Now that we’re all almost done kicking the crap out of each other and and the long-awaited NFL schedule has been announced, it’s time to take a look around the league and determine a baseline for how we can anticipate teams to carry the rock in 2014. In order to set the stage, please take a gander at the prologue for this series which breaks down the methodology used to determine overall team rushing offense and team rushing defense. As a brief recap, I evaluated each team’s performance in terms of both yards per carry and yards per game, identified team Z-scores for both and created an overall team rushing score. The same approach was used on the defensive front as well.
In case you’re lazy like myself, or have an unidentified phobia of clicking on links because the last time you clicked on a link you landed on a work-restricted pornography site and are now viewing these article even though you’re on a written warning, I’ve included the rushing charts below as a gentle reminder that you should not click on links that take you to voyeur websites – especially while at work. If you want to view the below information in table format, you’re going to have to trust me that the above link does not take you to the forbidden dance because again – I’m lazy.
I also updated the last part of the methodology when putting the offense up against the defense. Rather than finding the difference between the two Z-scores and aligning them with favor to either the offense or the defense I’m simply adding the two Z-scores together: positive scores are more favorable to the offense and negative scores are more favorable to the defense. As mentioned in the prologue and as FD explicated here, this information should be taken with a grain of salt.
In the prologue to this series I walked through the Arizona Cardinals matchups to provide a sneak-peek for the series before schedules were released. We knew the schedule didn’t look favorable, but once we look at it broken down by week it gets even uglier. In general, the NFC West is a dumpster fire for running backs. Obviously we know it’s tough to run against any of these teams, but this year the rest of the schedule really doesn’t do these teams any favors. It’s almost as if the NFL wanted to try their best to make it as difficult as possible for the best division in football to do what they generally do best – run the football. Andre Ellington’s 2013 non divisional opponents had a median rushing Z score of 0.42 to couple with the -0.87 median rushing score within the division. In 2014 the non-divisional opponents’ Z score will land on the opposite end of the histogram with a -0.41 Z-score. 1. The value has been bled dry, so Ellington doesn’t come at a discount. His Y/C dipped from 5.97 to 4.16 inside the conference, and I still struggle to think that Arians gives him 215 carries and doesn’t draft a complement.
St. Louis Rams
While Zac Stacy was a great value play for redrafters last year, he wasn’t a surprise if you kept up with all of the Zac Stacy crushing going on here at RotoViz. With Sam Bradford coming off an ACL injury, you’d think that Jeff Fisher and Co will lean early and often on Stacy, to let Sam get his confidence back in that leg. 2 Stacy is rounding out the end of the 2nd round in mock drafts so far, and that sounds about right. Stacy’s non divisional opponents aren’t quite as bad for STL as they will be for ARI, but they’re still good enough to give cause for concern. His touchdown production will keep him relevant, and he should get off to a good start. After he comes out of a bye his schedule will be absolutely brutal for 6 weeks with the only breath of fresh air seemingly coming week 8 against the Chiefs. At that point it may be a good time to make an offer for Stacy, as his owner may be sour about him at that point. Having said that, unless he gets lucky on the goal-line his week 15 draw is far from desirable.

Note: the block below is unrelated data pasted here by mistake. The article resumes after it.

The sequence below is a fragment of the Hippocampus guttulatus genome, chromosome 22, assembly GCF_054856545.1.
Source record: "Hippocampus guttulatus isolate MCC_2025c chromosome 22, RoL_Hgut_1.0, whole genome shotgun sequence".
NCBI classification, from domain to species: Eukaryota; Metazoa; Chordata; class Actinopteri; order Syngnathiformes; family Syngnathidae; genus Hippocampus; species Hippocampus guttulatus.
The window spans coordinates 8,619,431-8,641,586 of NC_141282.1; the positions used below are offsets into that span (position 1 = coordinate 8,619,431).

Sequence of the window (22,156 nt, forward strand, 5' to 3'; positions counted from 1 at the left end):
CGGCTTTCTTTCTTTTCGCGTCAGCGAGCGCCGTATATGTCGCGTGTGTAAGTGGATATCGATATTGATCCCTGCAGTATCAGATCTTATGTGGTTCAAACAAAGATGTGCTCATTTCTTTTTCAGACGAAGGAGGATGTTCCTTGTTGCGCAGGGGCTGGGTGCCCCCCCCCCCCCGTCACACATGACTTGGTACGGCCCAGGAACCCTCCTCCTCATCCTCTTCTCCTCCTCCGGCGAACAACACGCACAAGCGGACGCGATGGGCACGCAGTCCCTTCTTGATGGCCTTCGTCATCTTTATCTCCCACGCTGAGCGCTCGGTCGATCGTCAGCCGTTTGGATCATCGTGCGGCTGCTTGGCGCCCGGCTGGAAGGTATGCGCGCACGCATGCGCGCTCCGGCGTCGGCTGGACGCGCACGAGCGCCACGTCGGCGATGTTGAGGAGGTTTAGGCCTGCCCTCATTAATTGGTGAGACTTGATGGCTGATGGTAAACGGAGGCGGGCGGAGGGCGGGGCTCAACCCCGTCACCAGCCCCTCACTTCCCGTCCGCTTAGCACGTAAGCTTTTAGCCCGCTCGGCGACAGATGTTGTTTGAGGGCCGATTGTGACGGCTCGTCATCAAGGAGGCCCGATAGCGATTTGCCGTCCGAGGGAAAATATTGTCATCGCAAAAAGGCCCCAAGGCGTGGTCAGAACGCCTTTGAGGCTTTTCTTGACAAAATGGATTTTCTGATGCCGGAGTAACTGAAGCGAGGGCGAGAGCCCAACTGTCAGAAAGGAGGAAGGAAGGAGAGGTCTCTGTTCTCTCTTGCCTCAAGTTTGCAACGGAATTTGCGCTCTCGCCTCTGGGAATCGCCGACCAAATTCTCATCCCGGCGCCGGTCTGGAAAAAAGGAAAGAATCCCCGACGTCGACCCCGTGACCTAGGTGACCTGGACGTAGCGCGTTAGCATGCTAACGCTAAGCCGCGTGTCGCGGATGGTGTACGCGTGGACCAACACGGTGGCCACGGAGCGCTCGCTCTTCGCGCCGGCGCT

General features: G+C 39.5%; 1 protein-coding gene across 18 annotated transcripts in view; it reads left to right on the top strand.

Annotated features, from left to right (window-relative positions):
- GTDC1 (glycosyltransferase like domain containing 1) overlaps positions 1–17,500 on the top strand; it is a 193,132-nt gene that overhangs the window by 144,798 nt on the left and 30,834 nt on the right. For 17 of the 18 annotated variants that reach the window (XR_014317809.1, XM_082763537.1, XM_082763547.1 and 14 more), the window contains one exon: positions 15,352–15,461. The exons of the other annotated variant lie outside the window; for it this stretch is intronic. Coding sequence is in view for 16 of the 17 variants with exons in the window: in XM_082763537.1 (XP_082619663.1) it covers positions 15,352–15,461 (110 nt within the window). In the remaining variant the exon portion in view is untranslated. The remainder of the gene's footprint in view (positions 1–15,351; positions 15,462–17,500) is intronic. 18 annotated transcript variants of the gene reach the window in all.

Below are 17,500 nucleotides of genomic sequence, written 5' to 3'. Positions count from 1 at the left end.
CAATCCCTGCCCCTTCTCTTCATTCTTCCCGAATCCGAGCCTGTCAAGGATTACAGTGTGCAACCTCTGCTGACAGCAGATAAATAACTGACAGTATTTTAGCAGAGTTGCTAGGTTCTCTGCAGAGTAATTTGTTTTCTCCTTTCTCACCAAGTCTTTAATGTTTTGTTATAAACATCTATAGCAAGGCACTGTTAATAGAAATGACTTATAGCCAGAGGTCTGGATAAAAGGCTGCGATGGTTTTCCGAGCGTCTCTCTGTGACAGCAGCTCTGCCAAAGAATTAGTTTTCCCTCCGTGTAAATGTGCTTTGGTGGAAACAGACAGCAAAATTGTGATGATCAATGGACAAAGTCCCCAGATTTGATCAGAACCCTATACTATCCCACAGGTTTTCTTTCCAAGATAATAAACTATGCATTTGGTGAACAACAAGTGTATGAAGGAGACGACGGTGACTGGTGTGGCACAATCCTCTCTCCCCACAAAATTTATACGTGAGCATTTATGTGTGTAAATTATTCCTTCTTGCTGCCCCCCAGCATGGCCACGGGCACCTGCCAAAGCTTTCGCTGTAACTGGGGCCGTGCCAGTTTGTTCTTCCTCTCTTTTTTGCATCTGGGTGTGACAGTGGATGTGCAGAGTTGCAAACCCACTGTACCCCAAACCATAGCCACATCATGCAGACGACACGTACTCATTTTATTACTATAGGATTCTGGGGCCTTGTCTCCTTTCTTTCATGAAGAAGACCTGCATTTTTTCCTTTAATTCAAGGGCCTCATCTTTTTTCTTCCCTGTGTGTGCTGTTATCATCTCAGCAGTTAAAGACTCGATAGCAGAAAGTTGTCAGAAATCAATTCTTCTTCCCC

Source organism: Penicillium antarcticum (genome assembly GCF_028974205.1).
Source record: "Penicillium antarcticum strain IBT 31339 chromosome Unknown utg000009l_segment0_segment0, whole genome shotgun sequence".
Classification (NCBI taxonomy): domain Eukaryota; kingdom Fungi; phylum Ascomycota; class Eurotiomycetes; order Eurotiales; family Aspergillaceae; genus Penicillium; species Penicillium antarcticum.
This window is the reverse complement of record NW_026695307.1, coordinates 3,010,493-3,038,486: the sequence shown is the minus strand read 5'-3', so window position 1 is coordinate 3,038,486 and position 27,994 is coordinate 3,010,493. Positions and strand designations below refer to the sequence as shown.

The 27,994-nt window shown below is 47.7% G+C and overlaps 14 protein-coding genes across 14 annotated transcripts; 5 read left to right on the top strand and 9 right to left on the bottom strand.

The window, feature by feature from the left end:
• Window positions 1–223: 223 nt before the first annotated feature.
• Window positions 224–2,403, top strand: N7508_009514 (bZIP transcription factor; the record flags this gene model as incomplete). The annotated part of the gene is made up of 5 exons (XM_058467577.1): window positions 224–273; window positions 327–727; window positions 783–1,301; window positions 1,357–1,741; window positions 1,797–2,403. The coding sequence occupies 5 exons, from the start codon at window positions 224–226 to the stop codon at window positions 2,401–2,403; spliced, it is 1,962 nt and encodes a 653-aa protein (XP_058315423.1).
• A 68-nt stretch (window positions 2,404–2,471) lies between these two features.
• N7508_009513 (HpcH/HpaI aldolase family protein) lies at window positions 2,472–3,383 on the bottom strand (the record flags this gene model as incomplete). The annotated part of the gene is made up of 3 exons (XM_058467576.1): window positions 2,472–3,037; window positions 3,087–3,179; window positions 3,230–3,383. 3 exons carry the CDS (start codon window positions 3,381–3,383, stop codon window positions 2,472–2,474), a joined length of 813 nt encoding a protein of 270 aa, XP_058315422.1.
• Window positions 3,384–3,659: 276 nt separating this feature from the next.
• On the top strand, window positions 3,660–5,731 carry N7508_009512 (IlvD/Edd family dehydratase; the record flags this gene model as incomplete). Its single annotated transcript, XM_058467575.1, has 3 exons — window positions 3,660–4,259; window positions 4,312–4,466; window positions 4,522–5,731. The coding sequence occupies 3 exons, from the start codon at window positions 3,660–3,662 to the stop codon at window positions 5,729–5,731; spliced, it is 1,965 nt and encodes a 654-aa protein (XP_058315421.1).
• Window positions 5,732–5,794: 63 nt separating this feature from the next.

San Francisco 49ers
“I really think Frank has 3 more good years.” 3. The good news is that you won’t have to spend more than a 6th round pick to either add depth to your running back corps by selecting Gore, or even leveraging him as one of your top late options in a Zero RB, Antifragility based team. The question is how involved are Kendall Hunter and Marcus Lattimore going to be. In fact, the latter running backs fit the bill more as players with near zero investment down-payment that can pay bigger dividends. Once again, the theme of the night is not only the division but the non-divisional opponents. The best things going for owners that invest in the 49ers backfield comes in weeks 1 and 2. Based on 2013 data you’re really not happy with the matchups again until weeks 5 and 10. You could do worse than Oakland and San Diego as playoff week options, but again it’s nothing to write home about. It’s just a brutal year for owners of any of the NFC West workhorses.
It’s not exactly the best year for “Dis Mah Son” to taste the rainbow, and it’s going to be rough sledding to be all about ‘dat action, boss. The good news is that having money, a good lawyer, and NFL pedigree pays, as it appears Lynch avoided suspension and got off with only reckless driving charges for whatever incident he was involved in during the signing of The Declaration of Independence. With a major hit to the cap forthcoming in 2015 and THE Christine Michael waiting in the wings, Lynch has a lot to run for, in order to either remain a Seahawk after this year or audition for another team. The good news here is that out of all NFC West teams, it seems Lynch and/or agility super-star Christine Michael will be able to jump off to a good start with good matchups until week 7 when things should cool down. I love Christine Michael as a later round guy as much as Joanie loves Chachi, but I’m buying this backfield early and selling this backfield late to avoid the 49ers and Cardinals in the playoffs.